Ashes to Ashes: A tribute to David Bowie

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Leilani Curry

Today my stars read: Sometimes you need a jolt to get you to shake loose certain habits that have kept you stuck in old patterns for far too long.

And that’s what happened when I read about the death of rock icon and legend, David Bowie, today.  The death of the Thin White Duke not only prompted an outpouring of grief, love, and deep gratitude on social media, but the passing of this creative genius also reminded me to make full use of the creative talents and skills at my disposal, which I have been procrastinating over for way too long.

For more than 50 years he has entertained us, taunted us, depressed us, danced with us, reinventing himself at every turn, shedding his skin as we shed our clothes.  

He bent gender and sexuality for the masses at a time when many people struggled to do so even privately, and he still represents a queer ideal that’s playful, sex-positive, and devoid of labels. David Bowie made being different look like the most fun, natural thing in the world.

Who can forget some of his greatest hits, Heroes, Ashes to Ashes, Young Americans, Let’s Dance, and Under Pressure with Freddie Mercury.

His musical curiosity was boundless and ranging from oft-delicate psychedelic folk, through rock, funk and even pop, creating chameleon-like characters such as Ziggy Stardust, Major Tom and the Starman.  And while his film career dwarfs that of his musical clout, some of his movies, The Hunger, Labyrinth, and The Prestige, will be replayed by many of us as we mourn his passing. Why? Because his unmistakable intelligence, fine-boned and razor-sharp as it was, was always cut with such warmth and such compassion, with such a desire to comfort and communicate through art.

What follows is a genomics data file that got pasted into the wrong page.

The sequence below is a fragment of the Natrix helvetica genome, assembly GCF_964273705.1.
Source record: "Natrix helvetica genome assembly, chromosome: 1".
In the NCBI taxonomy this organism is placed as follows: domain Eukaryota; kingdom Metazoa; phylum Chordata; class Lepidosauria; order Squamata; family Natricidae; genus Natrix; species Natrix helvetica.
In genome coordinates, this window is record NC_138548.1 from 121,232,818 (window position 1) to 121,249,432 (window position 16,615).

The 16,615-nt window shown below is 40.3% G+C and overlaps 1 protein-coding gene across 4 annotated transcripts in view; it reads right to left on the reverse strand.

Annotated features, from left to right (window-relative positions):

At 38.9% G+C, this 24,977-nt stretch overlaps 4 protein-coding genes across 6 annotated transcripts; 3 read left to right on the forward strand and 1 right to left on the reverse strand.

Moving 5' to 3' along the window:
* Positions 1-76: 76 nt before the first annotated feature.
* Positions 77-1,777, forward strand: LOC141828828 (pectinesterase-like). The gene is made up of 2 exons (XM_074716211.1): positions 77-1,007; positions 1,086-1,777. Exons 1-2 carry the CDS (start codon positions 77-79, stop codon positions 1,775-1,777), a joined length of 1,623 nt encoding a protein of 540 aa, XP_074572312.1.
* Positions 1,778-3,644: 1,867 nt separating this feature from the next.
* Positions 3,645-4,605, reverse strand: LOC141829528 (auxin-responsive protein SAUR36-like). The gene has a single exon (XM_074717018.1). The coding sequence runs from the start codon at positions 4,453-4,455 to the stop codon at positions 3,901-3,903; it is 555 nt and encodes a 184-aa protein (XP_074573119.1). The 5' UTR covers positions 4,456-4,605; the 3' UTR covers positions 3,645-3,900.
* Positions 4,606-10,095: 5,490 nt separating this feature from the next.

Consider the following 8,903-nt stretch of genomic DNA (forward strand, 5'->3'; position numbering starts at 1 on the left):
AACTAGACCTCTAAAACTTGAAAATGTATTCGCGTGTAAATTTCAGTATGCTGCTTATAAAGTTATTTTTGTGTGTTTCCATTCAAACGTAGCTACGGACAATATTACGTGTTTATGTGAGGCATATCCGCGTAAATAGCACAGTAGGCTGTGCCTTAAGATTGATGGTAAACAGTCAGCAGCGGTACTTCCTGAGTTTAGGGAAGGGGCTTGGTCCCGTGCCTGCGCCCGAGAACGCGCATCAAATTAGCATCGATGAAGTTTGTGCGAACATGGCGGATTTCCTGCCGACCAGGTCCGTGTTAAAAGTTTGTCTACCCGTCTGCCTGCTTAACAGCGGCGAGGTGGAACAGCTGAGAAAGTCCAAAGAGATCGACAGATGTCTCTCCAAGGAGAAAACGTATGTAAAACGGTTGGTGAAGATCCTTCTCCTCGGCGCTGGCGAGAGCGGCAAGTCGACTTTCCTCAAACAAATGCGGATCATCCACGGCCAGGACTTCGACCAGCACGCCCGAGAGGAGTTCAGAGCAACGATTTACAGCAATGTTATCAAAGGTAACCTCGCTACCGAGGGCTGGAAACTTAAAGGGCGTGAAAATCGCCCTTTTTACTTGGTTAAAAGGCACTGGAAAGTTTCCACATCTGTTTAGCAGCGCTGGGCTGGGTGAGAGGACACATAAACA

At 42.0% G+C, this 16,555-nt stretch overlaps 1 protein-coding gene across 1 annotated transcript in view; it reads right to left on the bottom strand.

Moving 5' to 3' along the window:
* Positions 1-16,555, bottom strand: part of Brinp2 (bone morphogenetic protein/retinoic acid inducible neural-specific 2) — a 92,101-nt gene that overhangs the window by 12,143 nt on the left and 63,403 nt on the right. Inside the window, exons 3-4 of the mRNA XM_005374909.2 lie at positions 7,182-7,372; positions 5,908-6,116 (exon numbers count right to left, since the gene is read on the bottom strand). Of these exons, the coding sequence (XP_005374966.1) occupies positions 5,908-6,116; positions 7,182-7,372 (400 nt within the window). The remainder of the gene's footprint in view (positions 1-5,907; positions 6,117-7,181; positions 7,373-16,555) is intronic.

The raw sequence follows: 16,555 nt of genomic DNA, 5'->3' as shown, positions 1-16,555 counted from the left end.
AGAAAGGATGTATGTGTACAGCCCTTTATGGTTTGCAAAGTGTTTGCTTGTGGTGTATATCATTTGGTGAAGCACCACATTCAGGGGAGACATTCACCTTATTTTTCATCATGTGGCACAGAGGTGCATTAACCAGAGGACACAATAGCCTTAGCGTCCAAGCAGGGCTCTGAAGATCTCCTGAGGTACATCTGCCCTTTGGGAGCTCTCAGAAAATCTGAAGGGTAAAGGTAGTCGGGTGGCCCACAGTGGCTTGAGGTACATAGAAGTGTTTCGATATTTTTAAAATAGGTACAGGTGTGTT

Most of all, that’s what he was, a true artist, leading the world in music, fashion, eclectic performances, and celebrity that kept him one step ahead of the best, and all the rest of us who faithfully followed his reinventions.

Along with the movies, the music and characters he created, the true gift he gave us was to show us how to create at every turn, at every time of our lives. Even in death, he left us a parting gift, his dark album “Blackstar” released on his birthday, just days before dying of cancer, after an 18-month battle. 

As I wipe away the tears streaming down my face, remembering all the moments in my life where his songs gave meaning, or attending his Serious Moonlight concert in Auckland’s Western Springs, one of the biggest turnouts for a single artist, and one of the best concerts I ever attended, he reminds me that I too, am a creative being, one who can shed my skin and renew myself at anytime, one who can create art even during the darkest hours. 

The Starman has now ascended, and all that’s left is to feel sympathy for his family, who will feel the loss of the real man, David Jones. Thank you for all that you have given to billions around the world who loved you, the artist, and all you created, David Bowie. Rest in Love.

© Samoa Observer 2016

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